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At university, I wrote a children’s book on the side and showed one of my professors. Her words have never escaped me. “You should do something with this one day,” she said. It was her earnest expression that triggered something inside me. She was the first person to validate my writing apart from my high school German teacher who was apparently taken aback when I translated and illustrated The Night Before Christmas for fun. But alas, this story was my design, my creation and there was something remarkable in that realization—that I could write.

I had always enjoyed talking. Anyone who knows me knows this well. Then something grew in the sweet storytelling after I tucked my children in bed at night. I reveled in the stories. They would choose the characters and setting and I would create a story, every night for years, a different story for each of our two children. Soon that rolled into writing down stories on my own then reading those stories to them. Stories were coming out of the woodwork and the kids couldn’t get enough of them. I adore those memories. Now they’ve grown up, young adults in the making.

The designer in me is adjusting to those life changes as I write novels now, creating something again from nothing. Only that nothing is far from empty. I am one of the lucky ones to have grown creatively, even though I couldn’t see it fully at the time. It is through all of these life experiences that I have built a foundation on which to generate new stories. A close-knit family, friends, travel and education have all played a role in keeping that little creative me cheering from the riverbank.

I may not design houses for a living, but I’m finally giving my creative me a voice. I am a writer. I am a storyteller. It took me many years to believe that was true, many, many stories to believe in myself as a writer. I’m thrilled to be nearing the final leg of a new novel, at least the first draft. Honouring the commitment I made to writing this novel is precisely the reason I haven’t posted recently on my blog.  At first I felt guilty about that, until I not only saw how much more productive I had become, I felt better about myself and my work.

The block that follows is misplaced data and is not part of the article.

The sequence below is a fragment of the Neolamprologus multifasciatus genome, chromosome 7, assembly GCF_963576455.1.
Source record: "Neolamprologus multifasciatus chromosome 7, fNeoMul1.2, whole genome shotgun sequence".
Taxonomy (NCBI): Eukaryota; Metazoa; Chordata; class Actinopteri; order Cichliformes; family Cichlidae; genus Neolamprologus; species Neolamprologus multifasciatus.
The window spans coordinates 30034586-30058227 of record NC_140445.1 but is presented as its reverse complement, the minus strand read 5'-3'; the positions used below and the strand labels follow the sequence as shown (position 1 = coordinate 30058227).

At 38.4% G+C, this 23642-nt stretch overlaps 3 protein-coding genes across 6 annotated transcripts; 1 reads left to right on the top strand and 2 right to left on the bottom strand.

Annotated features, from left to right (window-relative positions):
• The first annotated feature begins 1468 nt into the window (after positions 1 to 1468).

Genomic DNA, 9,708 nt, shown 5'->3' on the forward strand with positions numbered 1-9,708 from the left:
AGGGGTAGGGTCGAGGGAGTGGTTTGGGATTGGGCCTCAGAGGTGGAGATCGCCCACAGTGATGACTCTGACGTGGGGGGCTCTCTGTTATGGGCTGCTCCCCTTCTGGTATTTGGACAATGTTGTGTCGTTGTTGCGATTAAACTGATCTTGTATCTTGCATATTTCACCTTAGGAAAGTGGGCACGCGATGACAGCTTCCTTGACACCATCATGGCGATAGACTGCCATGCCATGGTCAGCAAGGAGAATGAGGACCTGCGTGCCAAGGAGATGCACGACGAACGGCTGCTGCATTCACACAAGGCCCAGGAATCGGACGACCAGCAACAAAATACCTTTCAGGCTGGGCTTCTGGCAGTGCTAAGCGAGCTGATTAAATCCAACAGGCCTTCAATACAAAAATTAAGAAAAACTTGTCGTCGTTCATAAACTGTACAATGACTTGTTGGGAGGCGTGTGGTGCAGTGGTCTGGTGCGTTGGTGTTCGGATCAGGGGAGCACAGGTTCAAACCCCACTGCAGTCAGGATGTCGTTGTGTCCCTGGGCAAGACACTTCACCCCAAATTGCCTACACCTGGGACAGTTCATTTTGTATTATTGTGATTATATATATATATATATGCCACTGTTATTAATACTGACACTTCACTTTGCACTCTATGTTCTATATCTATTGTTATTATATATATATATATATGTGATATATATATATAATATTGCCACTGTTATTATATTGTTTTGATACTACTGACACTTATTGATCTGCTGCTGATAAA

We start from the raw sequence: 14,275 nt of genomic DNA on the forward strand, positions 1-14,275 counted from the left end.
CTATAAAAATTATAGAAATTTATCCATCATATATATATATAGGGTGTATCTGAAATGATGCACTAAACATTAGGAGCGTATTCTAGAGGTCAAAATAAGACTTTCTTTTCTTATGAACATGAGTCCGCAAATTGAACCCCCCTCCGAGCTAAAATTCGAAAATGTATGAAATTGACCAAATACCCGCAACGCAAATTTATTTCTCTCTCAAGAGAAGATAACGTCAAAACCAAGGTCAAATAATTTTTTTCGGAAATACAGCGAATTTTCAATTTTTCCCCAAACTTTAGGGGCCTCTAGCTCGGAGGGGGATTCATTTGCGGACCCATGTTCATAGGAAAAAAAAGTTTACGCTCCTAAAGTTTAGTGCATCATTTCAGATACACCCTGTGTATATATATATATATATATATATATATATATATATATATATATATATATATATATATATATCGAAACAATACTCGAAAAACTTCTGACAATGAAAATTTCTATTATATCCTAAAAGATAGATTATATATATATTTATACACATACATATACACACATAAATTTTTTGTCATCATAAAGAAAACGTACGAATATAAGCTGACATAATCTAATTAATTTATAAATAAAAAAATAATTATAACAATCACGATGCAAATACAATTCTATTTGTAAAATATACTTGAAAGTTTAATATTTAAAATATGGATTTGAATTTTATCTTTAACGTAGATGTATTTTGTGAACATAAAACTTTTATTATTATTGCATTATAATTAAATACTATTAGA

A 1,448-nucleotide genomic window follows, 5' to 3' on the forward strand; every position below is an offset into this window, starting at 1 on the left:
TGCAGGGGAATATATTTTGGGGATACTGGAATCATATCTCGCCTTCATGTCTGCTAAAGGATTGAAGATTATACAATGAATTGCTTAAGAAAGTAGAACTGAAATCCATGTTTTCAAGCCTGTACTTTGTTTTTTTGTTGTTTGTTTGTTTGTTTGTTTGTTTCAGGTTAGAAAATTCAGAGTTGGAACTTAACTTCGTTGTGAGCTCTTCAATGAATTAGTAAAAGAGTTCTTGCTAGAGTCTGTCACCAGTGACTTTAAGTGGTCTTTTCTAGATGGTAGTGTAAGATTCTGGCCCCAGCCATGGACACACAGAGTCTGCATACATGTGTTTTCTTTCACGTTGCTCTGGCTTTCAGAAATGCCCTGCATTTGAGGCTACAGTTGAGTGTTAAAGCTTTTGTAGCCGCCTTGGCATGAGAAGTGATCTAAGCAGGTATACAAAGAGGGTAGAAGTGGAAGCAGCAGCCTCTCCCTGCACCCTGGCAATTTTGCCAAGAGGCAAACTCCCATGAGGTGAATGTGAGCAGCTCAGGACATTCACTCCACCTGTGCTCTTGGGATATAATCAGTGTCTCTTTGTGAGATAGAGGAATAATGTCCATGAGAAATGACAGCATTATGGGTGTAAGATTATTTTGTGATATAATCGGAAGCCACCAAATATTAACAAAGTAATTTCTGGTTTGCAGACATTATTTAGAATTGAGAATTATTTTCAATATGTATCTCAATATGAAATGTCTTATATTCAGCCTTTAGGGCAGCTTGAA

It’s not the end of the world if we acknowledge our creative selves later in life, having built a career in another field altogether. Once we do, though, once we let it out the gates, free to run as it will, be prepared for a never-ending journey, but one that feels right. If we don’t honour our creative selves, our lives become a series of short breaths. And don’t most of us really want to breathe deeply, and take in life to its fullest?

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The Particular Appeal of Gillian Pugsley is a Finalist!

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What a week of excitement!  Four separate days of announcements recognizing The Particular Appeal of Gillian Pugsley:

  1. The CHATELAINE Awards for Romantic Fiction 2015 First Place Category Winner in Historical Romance